Point Reyes community is reshaping the future of Dance Palace
The Dance Palace is experiencing a moment of rebirth.
An institution at Point Reyes Station, the 503 B St. Community Center is celebrating its 50th anniversary. Now the centre’s board is focused on reinventing the space according to the wishes of the community, said Bonnie Guttman, executive director.
Founded in 1971 by a group of young people seeking to create an artistic space, the Dance Palace Community and Cultural Center began as a dance studio in a historic downtown building known as the “Old Palace,” according to the website. Association web.
Relocated at the end of the 1980s, the center is today anchored in a comfortable converted white church surrounded by green spaces. For five decades, it has been the hub of everything from classes, lectures and shows to dinners, weddings and memorials.
Over the years, figures such as the Judd sisters of country music, pianist George Winston and activist Angela Davis, among others, have performed at the Dance Palace. During times of unrest, it served as a refuge during forest fires and storms, including the 1982 flood, the Vision fire in 1995 and the vineyard fires in 2017, notes the centre’s website.
When staff closed its doors as the pandemic emerged in the spring of 2020, the board of directors and the community slowly realized that the Dance Palace would never be quite the same again.
Since then, the board has received more than 250 comments from about 150 people participating in community forums and surveys, Guttman said. The comments will be used to draft new plans for the space.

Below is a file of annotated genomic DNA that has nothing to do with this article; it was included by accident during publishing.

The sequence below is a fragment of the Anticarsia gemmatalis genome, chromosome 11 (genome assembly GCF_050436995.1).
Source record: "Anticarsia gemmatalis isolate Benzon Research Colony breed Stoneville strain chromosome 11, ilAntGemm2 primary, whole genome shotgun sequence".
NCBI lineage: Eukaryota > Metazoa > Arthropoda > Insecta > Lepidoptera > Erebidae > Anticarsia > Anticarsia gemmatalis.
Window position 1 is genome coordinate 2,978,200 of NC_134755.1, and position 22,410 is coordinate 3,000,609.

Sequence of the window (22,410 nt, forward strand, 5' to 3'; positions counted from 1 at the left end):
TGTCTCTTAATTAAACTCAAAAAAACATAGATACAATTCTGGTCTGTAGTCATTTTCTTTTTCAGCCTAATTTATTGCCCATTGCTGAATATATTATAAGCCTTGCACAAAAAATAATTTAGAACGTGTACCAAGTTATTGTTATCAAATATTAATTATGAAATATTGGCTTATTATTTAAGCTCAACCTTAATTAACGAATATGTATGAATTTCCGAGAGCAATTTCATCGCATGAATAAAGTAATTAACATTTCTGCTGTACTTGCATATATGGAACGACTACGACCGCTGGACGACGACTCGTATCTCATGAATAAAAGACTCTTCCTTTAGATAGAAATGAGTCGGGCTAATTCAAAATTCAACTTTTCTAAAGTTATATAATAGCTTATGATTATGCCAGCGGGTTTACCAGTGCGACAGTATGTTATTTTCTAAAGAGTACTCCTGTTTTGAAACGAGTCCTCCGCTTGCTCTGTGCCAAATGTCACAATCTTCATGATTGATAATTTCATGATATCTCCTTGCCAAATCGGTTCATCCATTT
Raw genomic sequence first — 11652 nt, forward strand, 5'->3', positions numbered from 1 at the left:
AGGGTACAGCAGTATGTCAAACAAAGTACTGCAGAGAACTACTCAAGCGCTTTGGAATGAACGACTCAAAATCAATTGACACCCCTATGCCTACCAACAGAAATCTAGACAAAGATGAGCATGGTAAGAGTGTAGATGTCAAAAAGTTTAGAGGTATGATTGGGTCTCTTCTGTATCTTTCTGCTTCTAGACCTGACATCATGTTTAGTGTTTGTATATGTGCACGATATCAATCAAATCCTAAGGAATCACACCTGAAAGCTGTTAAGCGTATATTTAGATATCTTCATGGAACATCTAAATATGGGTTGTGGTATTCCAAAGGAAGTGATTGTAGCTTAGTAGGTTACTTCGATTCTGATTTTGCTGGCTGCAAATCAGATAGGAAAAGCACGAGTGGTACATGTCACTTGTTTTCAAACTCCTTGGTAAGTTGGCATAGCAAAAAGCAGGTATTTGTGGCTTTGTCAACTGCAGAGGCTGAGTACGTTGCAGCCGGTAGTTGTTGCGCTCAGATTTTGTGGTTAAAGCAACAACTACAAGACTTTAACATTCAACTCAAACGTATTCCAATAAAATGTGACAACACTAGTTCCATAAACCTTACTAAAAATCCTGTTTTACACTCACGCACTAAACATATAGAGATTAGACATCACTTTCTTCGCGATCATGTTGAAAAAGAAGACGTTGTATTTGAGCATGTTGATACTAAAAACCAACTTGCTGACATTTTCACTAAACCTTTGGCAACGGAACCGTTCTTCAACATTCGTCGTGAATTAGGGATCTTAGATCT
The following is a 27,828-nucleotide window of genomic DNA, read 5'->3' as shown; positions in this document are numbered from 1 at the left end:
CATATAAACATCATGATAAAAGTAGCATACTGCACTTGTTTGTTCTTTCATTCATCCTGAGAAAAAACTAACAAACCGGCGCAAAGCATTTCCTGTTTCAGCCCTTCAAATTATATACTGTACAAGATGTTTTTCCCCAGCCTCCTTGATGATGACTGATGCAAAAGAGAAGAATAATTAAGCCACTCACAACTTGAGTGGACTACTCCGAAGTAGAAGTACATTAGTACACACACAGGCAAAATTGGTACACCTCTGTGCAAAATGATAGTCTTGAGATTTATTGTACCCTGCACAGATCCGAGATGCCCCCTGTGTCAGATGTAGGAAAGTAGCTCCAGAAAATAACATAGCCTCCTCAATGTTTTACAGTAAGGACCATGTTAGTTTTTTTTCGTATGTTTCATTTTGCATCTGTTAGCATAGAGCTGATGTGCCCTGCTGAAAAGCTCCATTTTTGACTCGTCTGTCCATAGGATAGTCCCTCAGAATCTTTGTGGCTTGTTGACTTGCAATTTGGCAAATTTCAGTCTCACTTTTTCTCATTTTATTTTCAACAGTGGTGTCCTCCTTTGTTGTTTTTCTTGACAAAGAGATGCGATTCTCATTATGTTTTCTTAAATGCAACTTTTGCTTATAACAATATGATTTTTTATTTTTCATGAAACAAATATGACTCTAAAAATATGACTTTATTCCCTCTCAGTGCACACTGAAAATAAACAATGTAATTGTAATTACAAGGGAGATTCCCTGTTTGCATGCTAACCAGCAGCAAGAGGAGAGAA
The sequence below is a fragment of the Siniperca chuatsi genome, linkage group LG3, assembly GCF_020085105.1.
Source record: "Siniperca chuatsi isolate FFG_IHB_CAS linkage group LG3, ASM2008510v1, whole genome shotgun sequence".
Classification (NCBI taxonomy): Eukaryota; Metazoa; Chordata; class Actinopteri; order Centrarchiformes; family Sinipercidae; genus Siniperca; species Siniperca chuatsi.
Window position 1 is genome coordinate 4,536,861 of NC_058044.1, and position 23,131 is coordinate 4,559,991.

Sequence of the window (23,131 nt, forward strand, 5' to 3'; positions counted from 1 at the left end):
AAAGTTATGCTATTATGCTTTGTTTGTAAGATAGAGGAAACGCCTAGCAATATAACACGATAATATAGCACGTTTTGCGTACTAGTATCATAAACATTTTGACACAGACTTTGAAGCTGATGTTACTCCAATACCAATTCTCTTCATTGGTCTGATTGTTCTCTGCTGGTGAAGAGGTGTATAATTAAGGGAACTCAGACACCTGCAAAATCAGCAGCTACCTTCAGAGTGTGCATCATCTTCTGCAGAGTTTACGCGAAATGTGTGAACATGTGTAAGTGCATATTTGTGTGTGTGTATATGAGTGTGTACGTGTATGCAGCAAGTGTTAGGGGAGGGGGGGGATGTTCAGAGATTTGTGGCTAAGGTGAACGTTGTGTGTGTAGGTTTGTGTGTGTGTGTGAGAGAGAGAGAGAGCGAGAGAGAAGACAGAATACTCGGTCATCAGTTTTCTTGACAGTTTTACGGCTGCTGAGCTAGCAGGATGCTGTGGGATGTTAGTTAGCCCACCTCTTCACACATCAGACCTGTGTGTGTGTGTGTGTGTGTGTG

The original church serves as a gathering space for up to 90 people and is popular for dinner parties and wedding ceremonies. The hall was generally used for an artistic program, while the separate main hall, with a capacity of 180, was the perfect place for dance, yoga, classes and programs.
“The bottom line is we all wanted it to open up,” said Ken Otter, board member. Although several programs have reopened in-person activities, most are being revisited to “make them more welcoming and accessible to people,” he said.
Otter said community feedback focused on opportunities for more educational and seasonal programs and partnerships with other organizations
“We have to think outside the box we have lived in for years,” he said.
The pandemic has forced the board to reconsider how programming could be delivered in a more accessible way, Guttman said. The grants will be used to upgrade recording technology to provide streaming options for in-person events.
“In most cases, the community itself knows the answers,” said Bob Stilger, founder of NewStories, a consulting firm that collected public comment last month. “There is this sure desire to be able to be in each other’s presence again.”
Guttman said there are no strong commitments to new goals. The board has until the end of the year to complete the development of the implementation plan for the next several years.
She said the board will pay attention to recurring themes, such as the desire of some community members for a more child-friendly space. Greater attention to Latino residents is also a priority.
How to finance the future will be the order of the day, organizers said. The nonprofit organization, which relies on memberships, donations, grants, and site rentals, will work to identify funding and ways to raise funds for future projects.
For now, some offerings are back in person, like two after-school programs and the Lobby Art Program, which returns in December. Guttman said December events included a film screening by a local actor and Q&A on December 11, as well as a Hawaii-themed holiday concert on December 18.
“We’re not going back to 2019,” Stilger said. “This is the opportunity to try new things.”
“It changes our definition of community, because it broadens it,” Guttman said.